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Five Reasons Matt Harvey Should Be an All-Star

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COMMENTARY | Second year New York Mets' pitcher Matt Harvey is enjoying a terrific season. If not for his outstanding performance day in and day out, it's scary to think where the already 31-43 Mets would be right now. With the All-Star Game around the corner (July 16), it's only natural to start building a case for Harvey representing the National League on the hill. Below are five reasons why Matt Harvey should be an All-Star.

1. He's leading the league in important pitching categories. Harvey is currently leading the league in ERA (2.05), WHIP (0.88), strikeouts (121), and even Hits/9 (6.0). And if not for the Mets' poor run support, Harvey's seven wins would easily be in the double-digits.

2. Even his peripherals support his surface statistics. Unlike Pittsburgh Pirates' starter Jeff Locke, whose park adjusted 4.10 xFIP exposes his career-best 2.06 ERA as pure luck, Matt Harvey is the real deal. Harvey's 2.72 xFIP upholds his Koufax-esq 2.05 ERA.

3. His determination for self-betterment and being a team player is impressive. After suffering his first loss of the season--a game in which he only surrendered one run--Harvey had the following to say in a post-game press conference:

"You guys know me, I don't like to lose. Today I needed to go out and put up zeroes and I wasn't able to do that. If I go seven with seven zeroes then we're still playing the ballgame and have a better chance of winning. Obviously, I'm not happy about losing. I don't like losing even if I don't pitch. … I can't control what the offense is doing. I can only go out there and I can pitch and try to put up as many zeroes as I can. There is no outside distractions. I have to stay focused on my job at hand. That's going out and pitching every fifth day and trying to give up no runs. The wins and losses don't mean anything to me personally. It's a matter of the team winning. Today, I didn't do my job and put up zeroes, and we got the loss."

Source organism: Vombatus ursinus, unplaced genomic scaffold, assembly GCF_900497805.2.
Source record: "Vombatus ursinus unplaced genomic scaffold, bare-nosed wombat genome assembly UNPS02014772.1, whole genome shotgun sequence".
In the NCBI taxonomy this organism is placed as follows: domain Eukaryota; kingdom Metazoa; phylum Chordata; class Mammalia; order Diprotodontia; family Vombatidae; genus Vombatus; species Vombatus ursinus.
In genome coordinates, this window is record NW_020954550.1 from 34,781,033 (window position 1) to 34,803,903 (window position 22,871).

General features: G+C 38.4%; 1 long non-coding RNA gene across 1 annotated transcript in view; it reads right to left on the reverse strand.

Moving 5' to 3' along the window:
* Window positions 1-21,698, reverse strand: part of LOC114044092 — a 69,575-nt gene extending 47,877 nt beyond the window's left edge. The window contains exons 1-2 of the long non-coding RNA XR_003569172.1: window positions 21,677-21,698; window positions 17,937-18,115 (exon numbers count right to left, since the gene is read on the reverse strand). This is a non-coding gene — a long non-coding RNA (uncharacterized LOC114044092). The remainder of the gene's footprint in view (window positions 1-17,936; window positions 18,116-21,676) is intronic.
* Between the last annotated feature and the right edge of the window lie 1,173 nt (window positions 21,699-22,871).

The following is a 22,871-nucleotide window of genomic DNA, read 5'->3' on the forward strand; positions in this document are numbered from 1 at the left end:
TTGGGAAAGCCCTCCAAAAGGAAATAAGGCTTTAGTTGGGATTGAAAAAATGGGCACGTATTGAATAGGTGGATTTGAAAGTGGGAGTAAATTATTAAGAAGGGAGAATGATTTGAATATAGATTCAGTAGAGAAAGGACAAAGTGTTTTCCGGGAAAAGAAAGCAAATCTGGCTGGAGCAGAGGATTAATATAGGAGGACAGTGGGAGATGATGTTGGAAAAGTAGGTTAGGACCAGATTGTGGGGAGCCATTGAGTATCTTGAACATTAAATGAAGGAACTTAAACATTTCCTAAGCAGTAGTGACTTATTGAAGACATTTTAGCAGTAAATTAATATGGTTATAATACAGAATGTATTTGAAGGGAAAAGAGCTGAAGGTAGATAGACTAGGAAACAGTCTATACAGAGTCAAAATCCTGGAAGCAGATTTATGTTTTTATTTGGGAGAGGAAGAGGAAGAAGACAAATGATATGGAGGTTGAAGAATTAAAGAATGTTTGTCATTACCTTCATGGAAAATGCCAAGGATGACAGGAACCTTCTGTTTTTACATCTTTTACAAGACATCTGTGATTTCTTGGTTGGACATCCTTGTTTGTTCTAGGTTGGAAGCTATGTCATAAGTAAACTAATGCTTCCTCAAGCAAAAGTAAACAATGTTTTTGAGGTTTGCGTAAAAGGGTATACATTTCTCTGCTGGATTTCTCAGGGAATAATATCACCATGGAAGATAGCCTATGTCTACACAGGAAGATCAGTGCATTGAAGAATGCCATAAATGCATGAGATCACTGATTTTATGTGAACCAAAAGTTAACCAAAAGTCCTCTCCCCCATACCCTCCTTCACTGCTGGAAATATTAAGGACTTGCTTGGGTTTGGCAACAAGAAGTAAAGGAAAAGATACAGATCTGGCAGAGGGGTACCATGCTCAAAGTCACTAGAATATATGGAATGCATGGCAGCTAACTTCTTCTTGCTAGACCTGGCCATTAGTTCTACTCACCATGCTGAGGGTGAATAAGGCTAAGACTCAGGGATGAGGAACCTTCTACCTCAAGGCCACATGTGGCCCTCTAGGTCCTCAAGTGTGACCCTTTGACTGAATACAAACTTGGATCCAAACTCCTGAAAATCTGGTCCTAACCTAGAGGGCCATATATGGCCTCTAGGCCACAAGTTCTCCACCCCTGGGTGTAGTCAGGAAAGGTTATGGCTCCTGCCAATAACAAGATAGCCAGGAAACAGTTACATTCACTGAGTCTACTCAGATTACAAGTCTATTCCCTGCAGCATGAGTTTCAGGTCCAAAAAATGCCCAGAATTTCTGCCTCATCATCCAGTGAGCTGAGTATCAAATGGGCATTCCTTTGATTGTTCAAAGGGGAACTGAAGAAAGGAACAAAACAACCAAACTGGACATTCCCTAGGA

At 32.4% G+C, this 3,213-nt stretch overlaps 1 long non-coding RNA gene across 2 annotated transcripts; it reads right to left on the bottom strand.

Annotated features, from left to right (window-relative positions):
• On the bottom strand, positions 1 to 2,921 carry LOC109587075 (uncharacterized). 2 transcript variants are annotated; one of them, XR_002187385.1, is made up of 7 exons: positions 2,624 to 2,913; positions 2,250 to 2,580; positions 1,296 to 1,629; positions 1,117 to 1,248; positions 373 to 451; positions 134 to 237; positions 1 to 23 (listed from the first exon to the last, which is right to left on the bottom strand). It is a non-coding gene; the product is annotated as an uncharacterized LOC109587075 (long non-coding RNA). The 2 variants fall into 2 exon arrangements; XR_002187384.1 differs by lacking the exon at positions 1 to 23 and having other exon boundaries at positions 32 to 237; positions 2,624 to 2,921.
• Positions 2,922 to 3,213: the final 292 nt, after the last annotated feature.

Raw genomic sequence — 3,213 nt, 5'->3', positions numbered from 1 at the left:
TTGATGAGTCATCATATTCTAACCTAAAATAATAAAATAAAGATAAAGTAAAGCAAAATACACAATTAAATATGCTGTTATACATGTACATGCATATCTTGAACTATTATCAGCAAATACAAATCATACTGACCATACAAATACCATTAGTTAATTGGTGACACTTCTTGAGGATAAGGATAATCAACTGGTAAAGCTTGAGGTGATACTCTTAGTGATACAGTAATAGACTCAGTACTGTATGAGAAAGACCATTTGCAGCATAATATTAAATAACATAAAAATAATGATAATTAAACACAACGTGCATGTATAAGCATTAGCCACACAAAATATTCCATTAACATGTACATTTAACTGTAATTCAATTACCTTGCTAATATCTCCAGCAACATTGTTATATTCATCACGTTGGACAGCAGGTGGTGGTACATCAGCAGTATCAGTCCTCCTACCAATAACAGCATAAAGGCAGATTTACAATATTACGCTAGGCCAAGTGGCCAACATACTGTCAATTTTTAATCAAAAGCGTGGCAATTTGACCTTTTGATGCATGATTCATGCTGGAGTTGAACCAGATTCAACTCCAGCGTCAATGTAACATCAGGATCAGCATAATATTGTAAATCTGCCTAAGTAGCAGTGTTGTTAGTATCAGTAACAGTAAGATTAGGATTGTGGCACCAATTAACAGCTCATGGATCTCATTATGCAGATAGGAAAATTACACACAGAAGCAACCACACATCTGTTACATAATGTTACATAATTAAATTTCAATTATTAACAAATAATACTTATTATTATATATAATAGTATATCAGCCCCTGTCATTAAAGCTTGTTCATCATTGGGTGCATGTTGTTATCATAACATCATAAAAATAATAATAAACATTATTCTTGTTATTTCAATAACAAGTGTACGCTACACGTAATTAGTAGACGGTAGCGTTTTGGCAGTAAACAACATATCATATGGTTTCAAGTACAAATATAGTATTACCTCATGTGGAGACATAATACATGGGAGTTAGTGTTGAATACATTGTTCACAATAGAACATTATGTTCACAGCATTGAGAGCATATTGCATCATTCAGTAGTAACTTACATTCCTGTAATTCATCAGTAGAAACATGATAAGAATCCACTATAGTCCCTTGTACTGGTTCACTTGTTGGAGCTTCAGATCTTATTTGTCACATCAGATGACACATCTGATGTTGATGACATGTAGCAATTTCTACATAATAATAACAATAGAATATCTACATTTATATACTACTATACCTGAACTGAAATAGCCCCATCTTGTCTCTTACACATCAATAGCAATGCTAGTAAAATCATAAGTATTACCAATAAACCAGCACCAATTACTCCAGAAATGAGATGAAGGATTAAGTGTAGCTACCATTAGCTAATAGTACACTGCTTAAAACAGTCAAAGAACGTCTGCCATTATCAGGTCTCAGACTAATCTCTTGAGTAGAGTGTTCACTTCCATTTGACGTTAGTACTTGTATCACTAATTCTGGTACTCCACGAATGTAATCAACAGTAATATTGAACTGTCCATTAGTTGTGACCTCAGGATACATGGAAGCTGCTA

Did that just give you chills?

4. He's fun to watch. Sure, Harvey always pitches well, but watching him work is entertainment at its best. The hard thrower averages 95.6 mph on his fastball and also boasts three other nasty pitches too (a slider, change-up, and curveball). And when he really wants (or needs to), Harvey has touched 100 mph on the gun several times.

5. He's not just all strikeouts. A lot of power pitchers go out there, and just try to blow away hitters. That strategy can sometimes work, but it's usually at the cost of walks and sometimes even home runs too. Well, not for Matt Harvey. Harvey has actually improved his control (from 3.94 BB/9 in 2012 to 1.96 BB/9 in 2013), home run rate (from 0.76 HR/9 in 2012 to 0.33 HR/9 in 2013), and has even induced more groundballs too (from 38.1 percent GB% in 2012 to 46.8 percent GB% in 2013). By not solely depending on strikeouts for outs, Harvey is ensuring himself of a long, successful career in the major leagues.

Harvey has some tough competition in Adam Wainwright, Shelby Miller, and a host of other fantastically talented starting pitchers in the National League, but considering his production--and that the All-Star Game will take place in Citi Field--it would be a shame if the Mets' ace was not present.

Ben Berkon is a freelance sports, humor, and tech writer/blogger from New York City. Berkon's work has been featured on The Huffington Post, The Onion, Bleacher Report, Bloomberg Sports, Medium, and Rising Apple, and he also manages The Beanball and Blah Blah Berkon, his personal stat-heavy baseball and humor blogs, respectively. He's [unfortunately] been a Mets follower his entire life.

Follow him at @BenBerkon.

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